- Freeport murder suspect Damon Dixson taken into custody in Rockford
- Local gas station employee arrested for selling liquor to minor
- Renewable Fuel Standard delay ‘a mixed blessing,’ Bustos says
- Rockford delegation presents inaugural ‘Rockford Award’ to Norwegian Air
- Education in Illinois making slow progress, according to report
- Illinois GOP Congressional delegation: Obama’s immigration plan undermines rule of law
- Suspect, 17, charged in Halloween hit-and-run in Roscoe
- Saint Anthony College of Nursing president to retire
- Man found guilty in deadly August 2013 crash at Mulford and Garrett Lane
- ‘The Price is Right Live!’ at Coronado March 1; tickets on sale Nov. 21
Lalor wins major coaching award
By Matt Nestor
Prep Sports Reporter
Stillman Valley High School football coach Mike Lalor has added another major award to his career résumé.
The four-time state champion was voted the top high school football coach in the state of Illinois through USA Today.
“It’s beyond humbling the amount of people here in Stillman and around the stateline that sat around the computer and punched in the code to win the state round,” Lalor said.
Voting was done online, with Lalor picking up well more than 70,000 votes from all over the world. Lalor said votes came from places like Arizona and California within the United States. Relatives working in Uganda helped him get votes there, and one vote even came from the South Pole.
“This thing definitely went international before it was all done,” he said.
Lalor said the win is as much about the Stillman Valley program and community as it is about him and his coaching abilities. He said that if it wasn’t for the players and families he has had over the years, something like this wouldn’t even be possible.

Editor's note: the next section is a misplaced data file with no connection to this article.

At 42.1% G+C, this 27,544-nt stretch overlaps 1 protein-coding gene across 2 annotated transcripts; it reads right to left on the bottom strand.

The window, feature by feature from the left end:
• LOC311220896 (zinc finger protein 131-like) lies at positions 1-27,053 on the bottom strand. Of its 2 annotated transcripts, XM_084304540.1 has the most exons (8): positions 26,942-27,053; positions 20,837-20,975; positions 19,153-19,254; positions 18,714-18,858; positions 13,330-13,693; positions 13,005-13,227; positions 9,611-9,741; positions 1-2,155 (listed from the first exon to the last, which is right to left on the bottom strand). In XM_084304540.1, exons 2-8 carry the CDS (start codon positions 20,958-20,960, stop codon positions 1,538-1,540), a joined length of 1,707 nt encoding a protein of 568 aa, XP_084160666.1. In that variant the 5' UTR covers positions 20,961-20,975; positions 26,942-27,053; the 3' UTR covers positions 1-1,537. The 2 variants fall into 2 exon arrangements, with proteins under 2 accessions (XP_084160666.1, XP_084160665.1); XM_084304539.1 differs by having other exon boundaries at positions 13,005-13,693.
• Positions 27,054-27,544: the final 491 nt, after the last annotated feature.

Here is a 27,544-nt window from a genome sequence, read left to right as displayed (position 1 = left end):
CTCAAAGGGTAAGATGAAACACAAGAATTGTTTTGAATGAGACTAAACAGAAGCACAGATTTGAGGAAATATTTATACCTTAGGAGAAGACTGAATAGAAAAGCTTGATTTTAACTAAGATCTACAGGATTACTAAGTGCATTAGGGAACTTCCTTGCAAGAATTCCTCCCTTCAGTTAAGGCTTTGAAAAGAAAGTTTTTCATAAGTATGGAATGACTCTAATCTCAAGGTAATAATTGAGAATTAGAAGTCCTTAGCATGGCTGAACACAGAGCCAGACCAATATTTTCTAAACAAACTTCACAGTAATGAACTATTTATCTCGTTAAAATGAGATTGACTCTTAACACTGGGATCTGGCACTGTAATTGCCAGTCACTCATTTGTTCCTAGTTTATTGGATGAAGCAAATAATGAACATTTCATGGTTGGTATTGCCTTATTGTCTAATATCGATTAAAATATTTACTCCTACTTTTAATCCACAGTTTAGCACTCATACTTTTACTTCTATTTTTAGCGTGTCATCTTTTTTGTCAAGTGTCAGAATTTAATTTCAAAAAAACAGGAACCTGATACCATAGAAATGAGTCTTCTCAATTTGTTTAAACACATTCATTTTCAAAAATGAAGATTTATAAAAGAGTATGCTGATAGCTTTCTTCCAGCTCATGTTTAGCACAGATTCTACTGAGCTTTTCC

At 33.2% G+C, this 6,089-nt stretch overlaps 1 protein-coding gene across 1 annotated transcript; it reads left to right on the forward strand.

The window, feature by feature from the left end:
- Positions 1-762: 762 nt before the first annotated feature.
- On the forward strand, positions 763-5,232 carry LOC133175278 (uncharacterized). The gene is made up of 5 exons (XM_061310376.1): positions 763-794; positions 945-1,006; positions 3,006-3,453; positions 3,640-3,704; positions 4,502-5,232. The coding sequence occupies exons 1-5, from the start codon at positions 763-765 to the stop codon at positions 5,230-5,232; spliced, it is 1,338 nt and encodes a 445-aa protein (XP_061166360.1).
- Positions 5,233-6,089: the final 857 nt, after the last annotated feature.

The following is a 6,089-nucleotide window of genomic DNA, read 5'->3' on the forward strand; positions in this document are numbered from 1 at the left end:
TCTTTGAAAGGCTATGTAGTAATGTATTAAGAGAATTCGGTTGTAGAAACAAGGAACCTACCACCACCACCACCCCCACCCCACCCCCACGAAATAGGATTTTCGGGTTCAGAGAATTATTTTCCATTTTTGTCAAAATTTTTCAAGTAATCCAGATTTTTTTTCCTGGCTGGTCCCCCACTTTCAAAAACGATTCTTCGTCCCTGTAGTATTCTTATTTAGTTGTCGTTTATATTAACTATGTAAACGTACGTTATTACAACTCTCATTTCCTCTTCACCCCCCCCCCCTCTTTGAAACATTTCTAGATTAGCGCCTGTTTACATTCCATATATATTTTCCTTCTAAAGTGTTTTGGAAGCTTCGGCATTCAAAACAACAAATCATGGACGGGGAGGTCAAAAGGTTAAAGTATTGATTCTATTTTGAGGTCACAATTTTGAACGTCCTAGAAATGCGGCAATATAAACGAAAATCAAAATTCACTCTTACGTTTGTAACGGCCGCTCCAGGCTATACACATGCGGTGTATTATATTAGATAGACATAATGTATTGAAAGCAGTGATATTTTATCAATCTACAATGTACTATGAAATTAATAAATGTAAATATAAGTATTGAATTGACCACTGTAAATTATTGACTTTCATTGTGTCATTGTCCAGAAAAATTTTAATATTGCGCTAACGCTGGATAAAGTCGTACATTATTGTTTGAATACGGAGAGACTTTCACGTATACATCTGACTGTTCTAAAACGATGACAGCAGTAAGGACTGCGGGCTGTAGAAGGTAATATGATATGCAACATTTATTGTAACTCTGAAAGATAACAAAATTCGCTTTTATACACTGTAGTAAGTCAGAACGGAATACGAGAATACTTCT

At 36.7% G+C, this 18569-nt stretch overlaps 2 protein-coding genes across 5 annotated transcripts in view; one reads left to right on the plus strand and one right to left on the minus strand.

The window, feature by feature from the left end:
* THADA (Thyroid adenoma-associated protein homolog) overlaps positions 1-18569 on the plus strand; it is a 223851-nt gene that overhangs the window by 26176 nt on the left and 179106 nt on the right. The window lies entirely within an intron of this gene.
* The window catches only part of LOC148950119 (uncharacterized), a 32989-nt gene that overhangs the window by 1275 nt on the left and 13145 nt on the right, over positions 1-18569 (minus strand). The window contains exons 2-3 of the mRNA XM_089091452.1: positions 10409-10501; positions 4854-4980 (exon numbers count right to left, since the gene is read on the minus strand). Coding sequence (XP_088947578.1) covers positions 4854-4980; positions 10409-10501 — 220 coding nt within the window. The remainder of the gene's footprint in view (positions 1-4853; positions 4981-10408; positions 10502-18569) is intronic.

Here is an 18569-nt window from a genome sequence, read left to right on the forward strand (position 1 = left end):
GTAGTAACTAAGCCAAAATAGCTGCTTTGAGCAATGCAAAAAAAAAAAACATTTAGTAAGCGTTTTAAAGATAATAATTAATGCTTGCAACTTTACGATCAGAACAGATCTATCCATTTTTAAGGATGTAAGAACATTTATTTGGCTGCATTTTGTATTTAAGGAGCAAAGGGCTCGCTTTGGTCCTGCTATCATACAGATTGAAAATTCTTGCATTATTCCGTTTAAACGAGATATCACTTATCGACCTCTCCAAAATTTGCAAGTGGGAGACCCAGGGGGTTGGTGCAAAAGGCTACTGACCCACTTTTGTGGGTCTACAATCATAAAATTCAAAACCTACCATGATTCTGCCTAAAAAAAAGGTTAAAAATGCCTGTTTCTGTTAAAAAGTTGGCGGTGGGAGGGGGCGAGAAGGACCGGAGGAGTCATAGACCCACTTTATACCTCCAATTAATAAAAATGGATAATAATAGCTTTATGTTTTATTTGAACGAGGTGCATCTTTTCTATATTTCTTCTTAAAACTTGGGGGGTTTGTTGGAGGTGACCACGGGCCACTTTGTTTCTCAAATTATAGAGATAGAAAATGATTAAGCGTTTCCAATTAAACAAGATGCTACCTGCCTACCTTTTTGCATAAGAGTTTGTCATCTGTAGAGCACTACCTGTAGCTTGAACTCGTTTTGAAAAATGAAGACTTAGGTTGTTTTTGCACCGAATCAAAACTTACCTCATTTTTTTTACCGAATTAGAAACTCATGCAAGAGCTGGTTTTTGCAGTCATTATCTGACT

“Most of the guys that were nominated, you had to have some long-term success,” he said. “Even when you have that, being in a community with good parenting and good kids, football is a game of numbers. You have to have groups of kids that are willing to take instruction and discipline to become better, and we’ve been able to have that for a long time. So, I feel like it’s a reflection of the community.”
All this after not even believing the award was real.
The coach said he originally felt the whole thing was a hoax. It wasn’t until representatives from USA Today reached out to him that he realized this was real.
“When it first happened, they contacted me back during two-a-days, I actually thought it was a prank e-mail from one of my coaches,” he said. “A couple of weeks ago, I found out it was the real thing.”
From the Oct. 16-22, 2013, issue